In January 1924, López Gutiérrez announced his intention to remain in office until new elections could be held, but he repeatedly refused to specify a date for the elections. Carías, reportedly with the support of United Fruit, declared himself president, and an armed conflict broke out. In February the United States, warning that recognition would be withheld from anyone coming to power by revolutionary means, suspended relations with the López Gutiérrez government for its failure to hold elections.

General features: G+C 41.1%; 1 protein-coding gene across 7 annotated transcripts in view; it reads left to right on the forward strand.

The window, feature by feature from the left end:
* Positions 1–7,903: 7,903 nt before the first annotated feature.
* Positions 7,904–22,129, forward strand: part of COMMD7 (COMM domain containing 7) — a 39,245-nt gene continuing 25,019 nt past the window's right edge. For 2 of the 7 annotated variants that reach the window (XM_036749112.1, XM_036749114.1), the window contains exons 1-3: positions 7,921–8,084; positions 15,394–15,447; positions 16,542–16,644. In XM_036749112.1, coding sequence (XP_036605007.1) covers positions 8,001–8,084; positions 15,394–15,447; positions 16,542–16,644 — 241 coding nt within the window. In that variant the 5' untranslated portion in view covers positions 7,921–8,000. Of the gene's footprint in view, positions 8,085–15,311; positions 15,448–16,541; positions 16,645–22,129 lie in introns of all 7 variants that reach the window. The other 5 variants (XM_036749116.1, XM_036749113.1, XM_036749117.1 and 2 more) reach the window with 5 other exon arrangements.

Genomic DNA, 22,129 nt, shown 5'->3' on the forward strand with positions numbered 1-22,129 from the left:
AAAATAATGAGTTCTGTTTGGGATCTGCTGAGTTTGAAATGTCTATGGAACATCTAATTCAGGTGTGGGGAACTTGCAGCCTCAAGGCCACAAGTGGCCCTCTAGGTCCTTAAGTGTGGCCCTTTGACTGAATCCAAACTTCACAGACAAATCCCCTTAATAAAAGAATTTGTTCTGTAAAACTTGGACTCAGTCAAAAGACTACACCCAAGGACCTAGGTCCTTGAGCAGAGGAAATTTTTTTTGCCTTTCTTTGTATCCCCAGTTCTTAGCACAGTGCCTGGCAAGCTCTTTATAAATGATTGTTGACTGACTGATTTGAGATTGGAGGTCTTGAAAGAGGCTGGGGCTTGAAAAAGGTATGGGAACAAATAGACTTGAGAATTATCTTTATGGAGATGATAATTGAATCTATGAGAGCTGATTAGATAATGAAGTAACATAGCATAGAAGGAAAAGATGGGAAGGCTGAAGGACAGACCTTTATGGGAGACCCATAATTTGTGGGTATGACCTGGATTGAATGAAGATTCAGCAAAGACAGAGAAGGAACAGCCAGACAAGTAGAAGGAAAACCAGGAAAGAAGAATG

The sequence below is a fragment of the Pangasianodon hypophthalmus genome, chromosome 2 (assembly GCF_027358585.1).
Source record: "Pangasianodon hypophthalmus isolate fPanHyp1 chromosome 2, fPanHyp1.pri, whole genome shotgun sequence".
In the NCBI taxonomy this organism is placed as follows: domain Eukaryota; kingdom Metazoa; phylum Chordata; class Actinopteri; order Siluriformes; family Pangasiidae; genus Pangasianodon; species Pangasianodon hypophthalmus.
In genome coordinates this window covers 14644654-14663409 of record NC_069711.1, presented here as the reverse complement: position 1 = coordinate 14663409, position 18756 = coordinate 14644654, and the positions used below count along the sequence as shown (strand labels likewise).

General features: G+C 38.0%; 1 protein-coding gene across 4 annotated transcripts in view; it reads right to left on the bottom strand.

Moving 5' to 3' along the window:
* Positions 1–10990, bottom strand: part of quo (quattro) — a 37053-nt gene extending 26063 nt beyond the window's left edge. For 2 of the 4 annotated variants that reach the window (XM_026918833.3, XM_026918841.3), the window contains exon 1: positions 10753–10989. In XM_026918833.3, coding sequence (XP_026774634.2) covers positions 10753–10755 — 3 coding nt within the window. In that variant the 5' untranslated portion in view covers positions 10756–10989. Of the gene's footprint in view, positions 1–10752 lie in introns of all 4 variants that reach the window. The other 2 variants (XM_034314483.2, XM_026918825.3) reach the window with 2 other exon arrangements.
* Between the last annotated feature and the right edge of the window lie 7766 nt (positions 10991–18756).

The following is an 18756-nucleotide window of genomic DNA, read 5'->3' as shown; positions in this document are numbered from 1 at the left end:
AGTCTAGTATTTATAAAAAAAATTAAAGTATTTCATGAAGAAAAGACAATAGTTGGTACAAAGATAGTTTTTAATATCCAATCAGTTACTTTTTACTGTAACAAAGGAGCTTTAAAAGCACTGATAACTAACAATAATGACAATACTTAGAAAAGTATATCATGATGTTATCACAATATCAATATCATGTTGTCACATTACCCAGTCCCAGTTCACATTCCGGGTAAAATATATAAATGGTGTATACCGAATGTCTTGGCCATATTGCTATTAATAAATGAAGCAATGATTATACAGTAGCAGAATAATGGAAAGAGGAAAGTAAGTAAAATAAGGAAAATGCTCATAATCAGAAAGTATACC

Conditions rapidly deteriorated in the early months of 1924. On February 28, a pitched battle took place in La Ceiba between government troops and rebels. Even the presence of the U.S.S. Denver and the landing of a force of United States Marines were unable to prevent widespread looting and arson resulting in over US$2 million in property damage. Fifty people, including a United States citizen, were killed in the fighting. In the weeks that followed, additional vessels from the United States Navy Special Service Squadron were concentrated in Honduran waters, and landing parties were put ashore at various points to protect United States interests. One force of marines and sailors was even dispatched inland to Tegucigalpa to provide additional protection for the United States legation. Shortly before the arrival of the force, López Gutiérrez died, and what authority remained with the central government was being exercised by his cabinet. General Carías and a variety of other rebel leaders controlled most of the countryside but failed to coordinate their activities effectively enough to seize the capital.